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Six steps to disaster recovery.

IN RECENT YEARS THE ATTITUDE OF business management toward disaster recovery planning has changed. For many years, the only companies that did anything to ward off business interruption were those dependent on mainframe computers. Most organizations took the this-cannot-happen-to-us approach. Today, companies realize that a serious disaster can cripple a business.

As PCs, workstations, and local area networks (LANs) have become more prevalent, industry has also begun to realize that data center recovery plans alone are not enough. A comprehensive, corporate-wide approach, known as business recovery planning, is required.

Approaches to business recovery planning are as varied as the organizations that use them. Some recovery planners attempt to identify and incorporate into their plans every possible threat to an organization's welfare, including floods, fires, earthquakes, snow storms, terrorism, vandalism, and power outages. While this all-encompassing approach is frequently used, it can seem daunting when time is limited and resources are stretched. One organization that has taken a different approach to recovery planning is Textron Financial Corporation (TFC), the commercial financial service subsidiary of the $8-billion Textron, Inc., based in Providence, Rhode Island.

Dave Raspallo, director of receivable systems, is responsible for TFC's recovery planning effort. He says his organization tried to follow the multi-threat approach initially but found that managers were overwhelmed by the prospect of planning for every possible calamity. Instead, Raspallo devised a simplified approach that encompasses four levels of business interruption or consequences that could result from disasters, as follows:

* Level one--Building destroyed or unusable for business activity

* Level two--One or more floors unusable, but recovery possible within building

* Level three--A single company department lost, but recovery possible within building

* Level four--A single function or workstation lost, but recovery possible on same floor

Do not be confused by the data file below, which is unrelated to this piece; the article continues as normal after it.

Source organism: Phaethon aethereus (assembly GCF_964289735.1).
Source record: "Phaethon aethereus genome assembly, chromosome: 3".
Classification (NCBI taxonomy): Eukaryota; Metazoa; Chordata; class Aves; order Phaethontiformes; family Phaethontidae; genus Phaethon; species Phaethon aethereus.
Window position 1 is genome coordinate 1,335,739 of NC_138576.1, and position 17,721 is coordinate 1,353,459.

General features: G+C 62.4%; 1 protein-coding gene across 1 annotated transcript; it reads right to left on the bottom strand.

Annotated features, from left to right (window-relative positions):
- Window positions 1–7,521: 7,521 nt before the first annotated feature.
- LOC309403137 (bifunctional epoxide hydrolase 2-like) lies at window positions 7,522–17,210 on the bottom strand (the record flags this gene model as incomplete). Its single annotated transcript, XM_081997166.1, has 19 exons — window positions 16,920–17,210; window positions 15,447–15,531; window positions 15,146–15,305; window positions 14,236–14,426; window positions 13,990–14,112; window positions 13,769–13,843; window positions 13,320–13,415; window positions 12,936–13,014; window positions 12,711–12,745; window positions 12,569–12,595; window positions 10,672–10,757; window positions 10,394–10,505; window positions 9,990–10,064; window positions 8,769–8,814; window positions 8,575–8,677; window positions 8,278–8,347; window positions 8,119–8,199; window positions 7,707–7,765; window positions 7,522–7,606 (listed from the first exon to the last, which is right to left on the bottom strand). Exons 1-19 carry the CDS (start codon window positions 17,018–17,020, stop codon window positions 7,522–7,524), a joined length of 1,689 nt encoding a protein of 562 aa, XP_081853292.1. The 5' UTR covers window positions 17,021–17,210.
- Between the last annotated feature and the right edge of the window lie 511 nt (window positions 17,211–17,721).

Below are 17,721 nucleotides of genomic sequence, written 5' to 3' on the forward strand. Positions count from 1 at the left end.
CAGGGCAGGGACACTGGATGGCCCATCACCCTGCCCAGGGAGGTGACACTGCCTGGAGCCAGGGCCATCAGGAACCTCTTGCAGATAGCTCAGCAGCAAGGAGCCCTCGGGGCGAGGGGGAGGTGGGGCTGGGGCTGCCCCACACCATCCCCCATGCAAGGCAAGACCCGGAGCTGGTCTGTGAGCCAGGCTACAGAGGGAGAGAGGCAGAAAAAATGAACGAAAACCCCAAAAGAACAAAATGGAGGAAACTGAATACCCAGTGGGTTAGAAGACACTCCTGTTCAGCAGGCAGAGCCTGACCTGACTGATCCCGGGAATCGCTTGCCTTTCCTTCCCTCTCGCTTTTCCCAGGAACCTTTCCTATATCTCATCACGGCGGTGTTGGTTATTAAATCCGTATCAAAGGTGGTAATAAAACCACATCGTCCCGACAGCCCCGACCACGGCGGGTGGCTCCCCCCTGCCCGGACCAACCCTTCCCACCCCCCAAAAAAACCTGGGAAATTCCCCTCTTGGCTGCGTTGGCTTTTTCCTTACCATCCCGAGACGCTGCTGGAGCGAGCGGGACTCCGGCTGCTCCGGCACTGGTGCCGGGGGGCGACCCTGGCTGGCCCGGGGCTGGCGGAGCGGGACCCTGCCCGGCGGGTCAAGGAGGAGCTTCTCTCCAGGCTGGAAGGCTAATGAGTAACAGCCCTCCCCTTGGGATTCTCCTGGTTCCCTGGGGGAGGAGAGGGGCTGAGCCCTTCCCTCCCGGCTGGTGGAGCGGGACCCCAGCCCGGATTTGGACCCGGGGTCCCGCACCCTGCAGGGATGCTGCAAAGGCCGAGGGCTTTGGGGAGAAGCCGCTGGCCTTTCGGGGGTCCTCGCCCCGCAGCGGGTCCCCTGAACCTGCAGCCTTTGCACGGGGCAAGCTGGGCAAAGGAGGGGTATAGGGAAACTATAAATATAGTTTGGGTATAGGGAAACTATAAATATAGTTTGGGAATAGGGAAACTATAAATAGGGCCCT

"Whether the threat is fire, flood, or whatever, this approach takes the view that there are many threats but only a few levels of disruption," Raspallo says. "Whether we were wiped out by a fire or knocked down by an earthquake, the consequence would be the same--a level one emergency. Sure, it's possible to plan for the most likely disasters, and many organizations do it that way. But it takes a tremendous amount of time, and you can never plan for every potential threat."

Under both the threat-specific and level-of-disruption approach, business recovery planning methods should view the data processing center as a utility or service, like electricity, water telephone, and gas. These utilities, including data processing, support the critical business functions of an organization.

If a utility fails, it is the responsibility of the utility provider to restore service. However, a business is probably not going to close its doors and wait until the utility restores power. The managers will find an alternative source of power or a site that has power. The same should be true for data processing.

Viewing the data processing function as a utility puts it into perspective for recovery planning purposes. It forces an organization to look at all the business operations it supports and to design what-if scenarios that encompass these vital services.

A key part of business recovery planning is the development of an organization-wide contingency plan that takes into account every critical function of the business, including manual paper-based systems. Since many major organizations today are either true multinational corporations or have significant international ties, it is also vital to consider the geographic scope of the organization in the business recovery plan. Is the plan concerned with a disaster affecting single, multiple, regional, or even international operations?